It is about value creation for both generics and originators. At APOGEN, we understand that our role is to provide high-quality medication at an affordable price, even if we face pricing pressures. The risk is that patients will only be able to benefit from generics and biosimilars if the generics industry remains sustainable. We accept and understand that the government has to instill a level of competitiveness in the business environment while implementing smart reforms that ensure that the industry can continue providing affordable drugs to the healthcare system.

The Portuguese government is competent in implementing pharmacoeconomic solutions into its healthcare infrastructure, How have these solutions been received on the industry side?

Portugal is naturally at an advantage given its excellent national health care system. It is well organized and has been so for the past 40 years after the revolution paved the way for democracy. Since then, all governments have been investing in further developing the health care system to ensure that every citizen has access to healthcare and medicine. The industry is not perfect, but it is not prohibitively challenging for companies to manage the changes needed for a stable environment. In Portugal, 50 percent of healthcare spending on medicines is out-of-pocket, which affects the reimbursement process. For persistent and impacting diseases such as diabetes or hypertension, the reimbursement rate is high and in some cases, 100 percent. Conversely, the situation with we call ‘comfort’ diseases, the compensation scheme is lower. This approach is a good way of tackling healthcare issues and strikes a balance between price and level of care. No healthcare system is perfect but in comparison to similar countries, with similar GDP levels per person, the Portuguese system has proven its efficiency and sustainability.

Concerning the generic market, the current system is effective in providing a choice and a level of availability. The price of a generic is based on a reference value of the five cheapest products, which is the level reimbursed. If patients wish to buy a specific brand which may be more expensive, then they are free to do so, safe in the knowledge that the reference price will be reimbursed.

How receptive is the Ministry of Health in facilitating biosimilars into the health care system?

The government is highly receptive, and we collaborate well on the subject. For example, through APOGEN, we created a list of biosimilars that could help economize up to 120 million Euros by 2020—a significant saving—to improve patient outcomes. The authorities, whether it be regulatory bodies or the Ministry of Health, are open to making progress in biosimilars and we have seen an increase in the usage of these products in hospitals. In general, we are moving in the right direction, and now that professionals are made more and more aware; biosimilars will be another success story for Portugal’s health care system.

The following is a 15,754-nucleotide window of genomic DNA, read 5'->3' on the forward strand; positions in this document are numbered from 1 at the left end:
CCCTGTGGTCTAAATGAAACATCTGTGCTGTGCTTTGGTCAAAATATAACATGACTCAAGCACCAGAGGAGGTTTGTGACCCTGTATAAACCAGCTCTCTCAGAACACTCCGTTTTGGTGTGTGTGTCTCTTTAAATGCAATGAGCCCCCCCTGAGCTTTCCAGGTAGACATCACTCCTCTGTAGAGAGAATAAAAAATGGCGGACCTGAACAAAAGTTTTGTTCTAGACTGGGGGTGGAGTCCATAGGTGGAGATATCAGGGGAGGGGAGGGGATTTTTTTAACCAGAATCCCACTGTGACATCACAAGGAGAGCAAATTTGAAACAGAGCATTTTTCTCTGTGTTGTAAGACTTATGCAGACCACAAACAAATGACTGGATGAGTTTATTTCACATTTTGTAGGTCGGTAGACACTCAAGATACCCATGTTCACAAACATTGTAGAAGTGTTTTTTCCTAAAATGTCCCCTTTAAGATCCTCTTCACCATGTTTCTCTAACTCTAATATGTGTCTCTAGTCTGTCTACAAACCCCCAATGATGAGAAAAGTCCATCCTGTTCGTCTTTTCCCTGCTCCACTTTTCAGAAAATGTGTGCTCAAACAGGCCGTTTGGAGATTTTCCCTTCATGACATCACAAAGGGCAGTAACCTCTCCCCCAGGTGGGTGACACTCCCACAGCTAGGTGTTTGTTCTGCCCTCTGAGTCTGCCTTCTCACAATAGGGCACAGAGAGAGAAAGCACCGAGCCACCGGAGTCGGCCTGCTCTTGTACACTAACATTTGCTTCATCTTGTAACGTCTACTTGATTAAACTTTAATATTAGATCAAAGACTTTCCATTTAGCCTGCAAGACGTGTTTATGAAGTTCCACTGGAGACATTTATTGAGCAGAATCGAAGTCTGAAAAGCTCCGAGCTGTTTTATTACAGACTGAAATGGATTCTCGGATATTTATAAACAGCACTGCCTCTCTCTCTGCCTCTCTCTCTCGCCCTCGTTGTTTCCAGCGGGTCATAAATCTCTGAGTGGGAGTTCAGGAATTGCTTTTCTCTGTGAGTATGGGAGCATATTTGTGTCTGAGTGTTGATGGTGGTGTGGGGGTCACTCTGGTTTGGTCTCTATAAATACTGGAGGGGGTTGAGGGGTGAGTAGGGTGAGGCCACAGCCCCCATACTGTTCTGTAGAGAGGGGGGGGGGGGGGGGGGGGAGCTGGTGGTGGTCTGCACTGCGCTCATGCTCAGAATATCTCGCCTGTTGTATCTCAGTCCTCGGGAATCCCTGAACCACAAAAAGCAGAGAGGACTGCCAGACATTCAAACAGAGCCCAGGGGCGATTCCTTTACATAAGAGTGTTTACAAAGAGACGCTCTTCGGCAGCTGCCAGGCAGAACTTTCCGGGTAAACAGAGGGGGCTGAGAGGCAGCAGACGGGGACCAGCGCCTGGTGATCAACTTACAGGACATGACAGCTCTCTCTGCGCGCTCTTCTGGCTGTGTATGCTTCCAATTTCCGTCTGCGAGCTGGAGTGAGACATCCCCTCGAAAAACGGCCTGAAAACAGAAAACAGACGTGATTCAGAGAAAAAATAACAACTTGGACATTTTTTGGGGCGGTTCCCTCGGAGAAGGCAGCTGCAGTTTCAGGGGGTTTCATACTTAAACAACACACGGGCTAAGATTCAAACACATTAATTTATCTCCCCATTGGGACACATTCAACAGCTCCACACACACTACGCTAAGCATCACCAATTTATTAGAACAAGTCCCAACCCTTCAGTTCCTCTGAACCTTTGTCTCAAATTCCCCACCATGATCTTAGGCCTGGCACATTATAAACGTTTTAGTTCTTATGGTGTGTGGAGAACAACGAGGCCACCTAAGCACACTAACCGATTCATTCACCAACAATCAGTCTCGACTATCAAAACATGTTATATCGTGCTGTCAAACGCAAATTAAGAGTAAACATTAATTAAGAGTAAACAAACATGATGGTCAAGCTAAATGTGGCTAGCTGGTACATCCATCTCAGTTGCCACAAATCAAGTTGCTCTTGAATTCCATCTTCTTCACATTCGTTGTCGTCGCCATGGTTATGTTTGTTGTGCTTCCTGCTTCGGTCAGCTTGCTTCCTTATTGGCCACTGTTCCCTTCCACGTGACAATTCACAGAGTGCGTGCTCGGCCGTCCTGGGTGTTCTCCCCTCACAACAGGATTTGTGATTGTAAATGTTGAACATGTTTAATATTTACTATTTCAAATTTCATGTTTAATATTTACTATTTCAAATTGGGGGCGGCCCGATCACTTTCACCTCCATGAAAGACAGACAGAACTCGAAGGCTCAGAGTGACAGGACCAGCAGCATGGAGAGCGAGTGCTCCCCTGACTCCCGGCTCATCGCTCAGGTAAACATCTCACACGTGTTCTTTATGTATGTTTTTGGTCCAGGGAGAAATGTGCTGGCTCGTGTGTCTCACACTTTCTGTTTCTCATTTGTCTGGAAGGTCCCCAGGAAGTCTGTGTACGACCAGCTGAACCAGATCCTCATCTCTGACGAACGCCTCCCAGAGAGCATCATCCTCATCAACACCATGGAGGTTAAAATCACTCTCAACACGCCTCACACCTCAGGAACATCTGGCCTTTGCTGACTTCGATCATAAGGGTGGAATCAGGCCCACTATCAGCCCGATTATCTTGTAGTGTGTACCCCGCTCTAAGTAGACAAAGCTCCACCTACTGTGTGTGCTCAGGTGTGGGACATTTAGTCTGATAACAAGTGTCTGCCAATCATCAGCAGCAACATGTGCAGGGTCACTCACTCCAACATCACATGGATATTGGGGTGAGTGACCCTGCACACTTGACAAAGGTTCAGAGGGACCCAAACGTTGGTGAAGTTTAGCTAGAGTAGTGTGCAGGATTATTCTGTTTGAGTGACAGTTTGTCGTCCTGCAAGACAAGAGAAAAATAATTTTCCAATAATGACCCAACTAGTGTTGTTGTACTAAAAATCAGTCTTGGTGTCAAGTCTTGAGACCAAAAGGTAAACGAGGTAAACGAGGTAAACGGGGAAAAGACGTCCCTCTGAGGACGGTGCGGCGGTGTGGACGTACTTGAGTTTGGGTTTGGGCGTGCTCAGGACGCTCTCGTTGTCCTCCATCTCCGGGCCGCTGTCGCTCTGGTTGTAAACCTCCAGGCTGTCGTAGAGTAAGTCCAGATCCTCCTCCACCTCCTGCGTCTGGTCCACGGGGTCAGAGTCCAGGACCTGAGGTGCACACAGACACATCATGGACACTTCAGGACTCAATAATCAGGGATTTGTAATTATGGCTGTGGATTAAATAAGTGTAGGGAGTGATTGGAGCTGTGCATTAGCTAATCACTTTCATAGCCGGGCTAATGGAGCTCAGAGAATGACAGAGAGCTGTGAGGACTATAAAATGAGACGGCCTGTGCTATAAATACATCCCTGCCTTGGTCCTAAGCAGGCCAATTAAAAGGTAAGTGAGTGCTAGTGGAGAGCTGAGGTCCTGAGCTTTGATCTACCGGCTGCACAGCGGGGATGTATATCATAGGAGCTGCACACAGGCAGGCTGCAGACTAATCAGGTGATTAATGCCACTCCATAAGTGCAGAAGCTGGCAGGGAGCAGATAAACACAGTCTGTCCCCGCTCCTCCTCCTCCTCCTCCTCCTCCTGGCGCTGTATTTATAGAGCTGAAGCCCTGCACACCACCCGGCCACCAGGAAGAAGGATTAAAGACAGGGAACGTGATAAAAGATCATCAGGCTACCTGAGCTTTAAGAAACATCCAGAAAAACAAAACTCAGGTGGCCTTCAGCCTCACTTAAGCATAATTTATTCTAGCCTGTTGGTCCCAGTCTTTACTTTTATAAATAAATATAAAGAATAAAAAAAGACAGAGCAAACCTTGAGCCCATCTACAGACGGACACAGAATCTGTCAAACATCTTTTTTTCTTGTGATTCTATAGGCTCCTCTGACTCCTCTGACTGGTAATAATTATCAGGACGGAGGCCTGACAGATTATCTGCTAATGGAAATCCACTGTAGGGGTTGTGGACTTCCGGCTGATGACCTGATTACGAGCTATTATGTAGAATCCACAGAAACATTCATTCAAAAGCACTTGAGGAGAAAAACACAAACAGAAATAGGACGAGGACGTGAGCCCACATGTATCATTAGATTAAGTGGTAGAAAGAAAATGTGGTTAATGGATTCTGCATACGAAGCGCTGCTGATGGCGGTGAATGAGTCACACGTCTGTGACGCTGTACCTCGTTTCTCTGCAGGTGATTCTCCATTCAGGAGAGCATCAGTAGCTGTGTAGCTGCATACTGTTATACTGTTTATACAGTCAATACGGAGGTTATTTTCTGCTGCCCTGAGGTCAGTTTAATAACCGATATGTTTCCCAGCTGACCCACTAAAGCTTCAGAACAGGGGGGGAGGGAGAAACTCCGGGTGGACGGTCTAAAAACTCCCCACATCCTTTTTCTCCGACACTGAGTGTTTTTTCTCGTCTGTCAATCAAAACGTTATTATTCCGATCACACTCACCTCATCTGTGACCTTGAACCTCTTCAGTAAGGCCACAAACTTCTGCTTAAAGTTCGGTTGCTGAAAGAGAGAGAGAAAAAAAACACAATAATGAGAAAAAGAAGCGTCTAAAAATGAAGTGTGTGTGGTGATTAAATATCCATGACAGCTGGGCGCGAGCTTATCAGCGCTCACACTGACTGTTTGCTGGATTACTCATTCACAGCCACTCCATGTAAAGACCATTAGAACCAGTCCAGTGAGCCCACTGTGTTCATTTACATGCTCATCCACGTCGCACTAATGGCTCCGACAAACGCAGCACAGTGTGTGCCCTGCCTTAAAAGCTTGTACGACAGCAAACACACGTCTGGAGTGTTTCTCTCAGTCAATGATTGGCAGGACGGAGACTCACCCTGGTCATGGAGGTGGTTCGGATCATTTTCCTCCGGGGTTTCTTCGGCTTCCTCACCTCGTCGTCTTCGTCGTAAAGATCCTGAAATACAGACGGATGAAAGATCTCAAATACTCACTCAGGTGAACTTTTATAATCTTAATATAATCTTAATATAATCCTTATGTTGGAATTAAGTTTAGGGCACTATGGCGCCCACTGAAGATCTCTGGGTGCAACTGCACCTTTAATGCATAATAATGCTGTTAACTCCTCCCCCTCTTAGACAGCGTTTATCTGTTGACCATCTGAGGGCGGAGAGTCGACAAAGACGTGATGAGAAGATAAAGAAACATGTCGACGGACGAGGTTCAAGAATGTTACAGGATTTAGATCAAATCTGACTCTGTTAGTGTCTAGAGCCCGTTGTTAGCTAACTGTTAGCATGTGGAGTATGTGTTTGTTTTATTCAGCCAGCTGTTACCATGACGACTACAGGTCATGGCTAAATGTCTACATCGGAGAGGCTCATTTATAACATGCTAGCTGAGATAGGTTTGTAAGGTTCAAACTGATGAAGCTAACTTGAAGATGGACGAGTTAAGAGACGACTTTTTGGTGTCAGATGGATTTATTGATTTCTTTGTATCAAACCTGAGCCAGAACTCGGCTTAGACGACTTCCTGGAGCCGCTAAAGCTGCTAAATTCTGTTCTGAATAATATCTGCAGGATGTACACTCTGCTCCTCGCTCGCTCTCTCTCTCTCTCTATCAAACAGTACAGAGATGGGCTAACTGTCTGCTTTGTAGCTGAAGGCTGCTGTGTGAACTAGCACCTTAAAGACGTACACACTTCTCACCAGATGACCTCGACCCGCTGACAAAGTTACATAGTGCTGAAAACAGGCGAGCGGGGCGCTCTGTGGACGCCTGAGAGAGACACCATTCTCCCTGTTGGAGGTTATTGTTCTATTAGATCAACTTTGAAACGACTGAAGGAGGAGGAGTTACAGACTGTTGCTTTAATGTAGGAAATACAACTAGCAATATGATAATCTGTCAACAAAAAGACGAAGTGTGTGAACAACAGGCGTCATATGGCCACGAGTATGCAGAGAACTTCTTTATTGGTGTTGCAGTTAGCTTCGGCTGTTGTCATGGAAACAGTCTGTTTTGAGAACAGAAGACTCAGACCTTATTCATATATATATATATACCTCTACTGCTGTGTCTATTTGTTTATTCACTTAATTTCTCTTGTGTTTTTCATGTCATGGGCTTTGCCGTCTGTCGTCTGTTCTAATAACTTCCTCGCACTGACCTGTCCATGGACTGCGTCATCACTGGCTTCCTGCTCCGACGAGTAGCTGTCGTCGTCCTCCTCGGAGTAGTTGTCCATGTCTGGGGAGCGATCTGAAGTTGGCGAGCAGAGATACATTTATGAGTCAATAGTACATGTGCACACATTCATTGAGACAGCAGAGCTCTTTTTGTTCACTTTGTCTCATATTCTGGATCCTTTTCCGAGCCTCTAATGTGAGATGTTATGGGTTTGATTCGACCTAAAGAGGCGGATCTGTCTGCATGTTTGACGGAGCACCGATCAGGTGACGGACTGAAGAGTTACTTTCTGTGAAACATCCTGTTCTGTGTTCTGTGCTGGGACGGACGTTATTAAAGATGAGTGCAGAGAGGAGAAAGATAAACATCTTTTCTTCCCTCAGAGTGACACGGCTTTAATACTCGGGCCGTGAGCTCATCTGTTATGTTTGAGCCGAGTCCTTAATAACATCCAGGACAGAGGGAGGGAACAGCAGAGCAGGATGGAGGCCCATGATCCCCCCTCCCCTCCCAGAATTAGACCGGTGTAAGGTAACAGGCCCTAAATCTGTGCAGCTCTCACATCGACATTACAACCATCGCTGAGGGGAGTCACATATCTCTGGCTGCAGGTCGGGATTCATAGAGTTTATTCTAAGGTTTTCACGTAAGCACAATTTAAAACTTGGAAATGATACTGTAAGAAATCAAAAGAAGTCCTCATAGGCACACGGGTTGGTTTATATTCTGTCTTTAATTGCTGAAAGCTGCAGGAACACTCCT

How do you think the traditional business model of generic companies has evolved with the introduction of the complex concept that is Biosimilars?

Although biosimilars require significant amounts of investment, they are a crucial part of generic pharmaceutical companies’ business given the potential they represent. It is important for them to have a large base of buyers, and now we can see that with biosimilars, the market is becoming competitive. As always, the investment is based on the price matrix, which for the sustainability of a company needs to be as low as possible without compromising on efficiency. The government can take advantage of biosimilars in the long-term and retain the demand for new investment, by positively impacting price levels and competition gave their resources. Again, government and industry have to strike a balance where each player benefits.


APOGEN engages in several exciting initiatives; what is the association’s current focus?

We cooperate with the Ministry of Health and regulatory bodies to assist them in finding the most scientific and pertinent information on biosimilars so that they can organize training sessions which communicate the value of generics to healthcare professionals. We have been involved in the last year in other initiatives in Lisbon, mainly focusing on awareness, but also data and evidence discover on biosimilars, and how they increase investments and competition in the sector.

We are a member of the Medicines for Europe association where we show the authorities and professionals how they can benefit from generics and biosimilars, and how they positively impact and contribute to the sustainability of the healthcare system. The generics and biosimilars role in the healthcare system is vital: if we want to treat more patients with better value-added medicines, we have to economize in other areas. Generics and biosimilars create the necessary room to have money for investments in new and innovative products.

Finally, what are the associations’ focus and goals for coming years?

Our focus is to inform healthcare professionals and the general public of the potential and advantages of biosimilars and generics and to be a specialist partner of the government and the generic and biosimilars companies to encourage good dialogue and innovation. The end goal is to increase the sustainability of the sector and provide the best outcomes to patients. We want to strike the right balance between the different stakeholders to make the industry sustainable and efficient for all involved.